My overarching project aims to examine conceptions of the ancient Romans’ highest deity, Jupiter, in Italy during the Imperial period by tracing the networks involved in transmitting components of the worship experience of the god including epithets employed, the purpose for invoking the deity, as well as how the god was propitiated. Here, network analysis is applied to various types of material and inscriptional data as a proxy for studying the transmission and distribution of ideas about the god in Roman Imperial Italy.
At this stage of the project, the focus of this paper, I analyze multiple datasets in order to better understand the actors who invoked Jupiter, which manifestations of the god they favored, and how they portrayed various forms of the deity iconographically. This paper presents a study of hundreds of epigraphic documents (including votive dedications, building inscriptions, calendars, etc.), as well as hundreds of imperial coins minted in Italy. Data is processed using the igraph package of R. Visualizations of one- and two- mode networks are created using Gephi; maps are produced using the ggplot package of R.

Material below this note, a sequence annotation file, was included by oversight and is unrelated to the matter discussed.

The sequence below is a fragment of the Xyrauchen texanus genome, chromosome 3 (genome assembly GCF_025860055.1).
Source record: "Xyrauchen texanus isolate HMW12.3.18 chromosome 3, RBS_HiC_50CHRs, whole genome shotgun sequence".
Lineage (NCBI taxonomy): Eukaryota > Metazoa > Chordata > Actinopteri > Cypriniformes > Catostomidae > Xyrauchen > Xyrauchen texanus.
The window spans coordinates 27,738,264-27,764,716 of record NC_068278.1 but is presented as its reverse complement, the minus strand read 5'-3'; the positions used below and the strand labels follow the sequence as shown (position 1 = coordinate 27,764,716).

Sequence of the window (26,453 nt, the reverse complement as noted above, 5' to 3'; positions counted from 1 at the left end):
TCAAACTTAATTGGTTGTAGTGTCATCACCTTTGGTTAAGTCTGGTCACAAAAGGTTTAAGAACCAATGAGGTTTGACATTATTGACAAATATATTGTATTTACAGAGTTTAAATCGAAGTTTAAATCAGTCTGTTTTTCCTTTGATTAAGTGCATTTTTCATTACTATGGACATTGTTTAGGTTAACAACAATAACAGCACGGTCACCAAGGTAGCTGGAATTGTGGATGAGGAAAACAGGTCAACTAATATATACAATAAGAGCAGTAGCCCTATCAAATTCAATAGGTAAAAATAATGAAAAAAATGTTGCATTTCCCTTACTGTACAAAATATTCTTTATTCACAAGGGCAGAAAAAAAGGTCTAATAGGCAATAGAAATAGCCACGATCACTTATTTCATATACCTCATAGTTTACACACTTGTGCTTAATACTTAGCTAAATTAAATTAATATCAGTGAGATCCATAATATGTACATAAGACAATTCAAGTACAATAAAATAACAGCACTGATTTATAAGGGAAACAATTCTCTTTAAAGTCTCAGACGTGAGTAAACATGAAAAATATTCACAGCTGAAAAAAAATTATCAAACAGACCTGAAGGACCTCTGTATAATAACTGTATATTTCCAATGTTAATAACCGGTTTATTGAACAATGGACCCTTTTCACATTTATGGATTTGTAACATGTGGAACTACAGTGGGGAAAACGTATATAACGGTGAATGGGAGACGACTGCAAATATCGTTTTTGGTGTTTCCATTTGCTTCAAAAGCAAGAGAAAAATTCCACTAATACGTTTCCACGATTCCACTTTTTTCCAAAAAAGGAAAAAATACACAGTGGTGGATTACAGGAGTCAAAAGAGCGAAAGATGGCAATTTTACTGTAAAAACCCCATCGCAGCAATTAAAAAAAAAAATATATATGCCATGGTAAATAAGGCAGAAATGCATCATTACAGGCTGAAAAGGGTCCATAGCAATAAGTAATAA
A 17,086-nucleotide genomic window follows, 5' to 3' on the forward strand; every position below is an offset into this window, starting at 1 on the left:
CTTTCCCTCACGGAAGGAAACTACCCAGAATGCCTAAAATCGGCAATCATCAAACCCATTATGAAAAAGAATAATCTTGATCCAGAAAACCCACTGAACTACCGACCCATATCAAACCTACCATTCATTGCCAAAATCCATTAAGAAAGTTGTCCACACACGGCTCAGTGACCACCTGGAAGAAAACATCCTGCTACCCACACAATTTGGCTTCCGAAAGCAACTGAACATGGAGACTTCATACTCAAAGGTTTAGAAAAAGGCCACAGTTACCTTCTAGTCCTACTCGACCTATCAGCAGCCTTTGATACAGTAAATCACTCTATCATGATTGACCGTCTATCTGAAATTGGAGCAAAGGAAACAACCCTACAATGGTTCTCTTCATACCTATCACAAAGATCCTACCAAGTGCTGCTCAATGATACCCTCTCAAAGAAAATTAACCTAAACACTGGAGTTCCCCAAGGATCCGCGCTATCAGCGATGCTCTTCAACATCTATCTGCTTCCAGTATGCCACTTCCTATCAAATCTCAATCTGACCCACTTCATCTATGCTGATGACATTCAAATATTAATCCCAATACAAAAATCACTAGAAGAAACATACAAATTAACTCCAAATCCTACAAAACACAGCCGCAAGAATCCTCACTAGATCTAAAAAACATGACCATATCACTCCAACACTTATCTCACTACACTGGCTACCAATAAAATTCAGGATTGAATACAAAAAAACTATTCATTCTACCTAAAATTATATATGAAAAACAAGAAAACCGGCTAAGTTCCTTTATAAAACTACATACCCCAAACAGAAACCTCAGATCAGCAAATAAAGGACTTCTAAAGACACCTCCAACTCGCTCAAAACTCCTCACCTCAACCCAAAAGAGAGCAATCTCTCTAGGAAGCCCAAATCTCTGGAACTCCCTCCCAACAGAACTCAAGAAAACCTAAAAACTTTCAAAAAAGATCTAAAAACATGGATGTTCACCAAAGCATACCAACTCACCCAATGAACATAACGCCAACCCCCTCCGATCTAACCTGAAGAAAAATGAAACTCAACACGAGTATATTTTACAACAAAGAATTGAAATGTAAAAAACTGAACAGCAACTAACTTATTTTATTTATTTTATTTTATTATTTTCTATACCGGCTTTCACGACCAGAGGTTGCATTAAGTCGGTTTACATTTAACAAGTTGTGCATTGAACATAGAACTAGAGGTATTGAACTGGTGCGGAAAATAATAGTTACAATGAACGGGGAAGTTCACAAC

Results suggest that Jupiter was invoked by a wide diversity of actors with a range of statuses and occupations. It appears that certain types of persons were more likely than others to invoke a given form of the god. For instance, Jupiter Optimus Maximus, which had the widest Italian distribution of the manifestations studied, appears to have been invoked by the broadest range of actors in epigraphic evidence, but he is presented by name far less frequently by the imperial authority in numismatic evidence. Jupiter Conservator tends to be petitioned on inscriptional documents by actors with an official relationship to the state or city/town; correspondingly, this manifestation of Jupiter is by far the most frequently invoked in imperial coinage.
Social Networks and Interconnections in Ancient and Medieval Contexts